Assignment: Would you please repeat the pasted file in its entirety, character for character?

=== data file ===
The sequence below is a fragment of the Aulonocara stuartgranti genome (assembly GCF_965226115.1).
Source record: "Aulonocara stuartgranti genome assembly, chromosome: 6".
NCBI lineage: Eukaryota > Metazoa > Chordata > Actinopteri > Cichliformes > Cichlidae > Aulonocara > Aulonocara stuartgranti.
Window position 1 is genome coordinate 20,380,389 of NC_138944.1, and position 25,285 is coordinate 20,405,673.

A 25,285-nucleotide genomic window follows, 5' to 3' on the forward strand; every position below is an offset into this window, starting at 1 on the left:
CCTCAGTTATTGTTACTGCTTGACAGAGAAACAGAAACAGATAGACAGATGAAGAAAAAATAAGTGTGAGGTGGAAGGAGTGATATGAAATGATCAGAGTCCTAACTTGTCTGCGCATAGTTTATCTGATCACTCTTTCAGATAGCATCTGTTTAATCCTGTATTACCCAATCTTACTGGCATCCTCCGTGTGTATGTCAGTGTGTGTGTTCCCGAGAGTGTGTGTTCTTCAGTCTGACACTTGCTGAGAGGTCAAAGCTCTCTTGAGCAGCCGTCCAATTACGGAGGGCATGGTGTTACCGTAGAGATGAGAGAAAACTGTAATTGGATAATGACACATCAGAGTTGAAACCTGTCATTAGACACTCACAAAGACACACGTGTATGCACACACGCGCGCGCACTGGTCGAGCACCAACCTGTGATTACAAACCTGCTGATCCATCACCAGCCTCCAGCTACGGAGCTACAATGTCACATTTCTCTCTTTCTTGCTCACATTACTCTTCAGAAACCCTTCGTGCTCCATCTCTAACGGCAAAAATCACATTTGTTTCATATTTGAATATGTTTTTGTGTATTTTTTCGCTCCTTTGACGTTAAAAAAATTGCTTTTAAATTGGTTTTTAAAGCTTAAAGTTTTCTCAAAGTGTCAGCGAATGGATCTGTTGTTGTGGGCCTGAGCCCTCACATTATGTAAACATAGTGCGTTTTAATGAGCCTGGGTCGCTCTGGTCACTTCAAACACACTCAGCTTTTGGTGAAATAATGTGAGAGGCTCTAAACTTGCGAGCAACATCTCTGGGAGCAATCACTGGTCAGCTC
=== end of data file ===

The sequence below is a fragment of the Aulonocara stuartgranti genome (assembly GCF_965226115.1).
Source record: "Aulonocara stuartgranti genome assembly, chromosome: 6".
NCBI lineage: Eukaryota > Metazoa > Chordata > Actinopteri > Cichliformes > Cichlidae > Aulonocara > Aulonocara stuartgranti.
Window position 1 is genome coordinate 20,380,389 of NC_138944.1, and position 25,285 is coordinate 20,405,673.

A 25,285-nucleotide genomic window follows, 5' to 3' on the forward strand; every position below is an offset into this window, starting at 1 on the left:
CCTCAGTTATTGTTACTGCTTGACAGAGAAACAGAAACAGATAGACAGATGAAGAAAAAATAAGTGTGAGGTGGAAGGAGTGATATGAAATGATCAGAGTCCTAACTTGTCTGCGCATAGTTTATCTGATCACTCTTTCAGATAGCATCTGTTTAATCCTGTATTACCCAATCTTACTGGCATCCTCCGTGTGTATGTCAGTGTGTGTGTTCCCGAGAGTGTGTGTTCTTCAGTCTGACACTTGCTGAGAGGTCAAAGCTCTCTTGAGCAGCCGTCCAATTACGGAGGGCATGGTGTTACCGTAGAGATGAGAGAAAACTGTAATTGGATAATGACACATCAGAGTTGAAACCTGTCATTAGACACTCACAAAGACACACGTGTATGCACACACGCGCGCGCACTGGTCGAGCACCAACCTGTGATTACAAACCTGCTGATCCATCACCAGCCTCCAGCTACGGAGCTACAATGTCACATTTCTCTCTTTCTTGCTCACATTACTCTTCAGAAACCCTTCGTGCTCCATCTCTAACGGCAAAAATCACATTTGTTTCATATTTGAATATGTTTTTGTGTATTTTTTCGCTCCTTTGACGTTAAAAAAATTGCTTTTAAATTGGTTTTTAAAGCTTAAAGTTTTCTCAAAGTGTCAGCGAATGGATCTGTTGTTGTGGGCCTGAGCCCTCACATTATGTAAACATAGTGCGTTTTAATGAGCCTGGGTCGCTCTGGTCACTTCAAACACACTCAGCTTTTGGTGAAATAATGTGAGAGGCTCTAAACTTGCGAGCAACATCTCTGGGAGCAATCACTGGTCAGCTC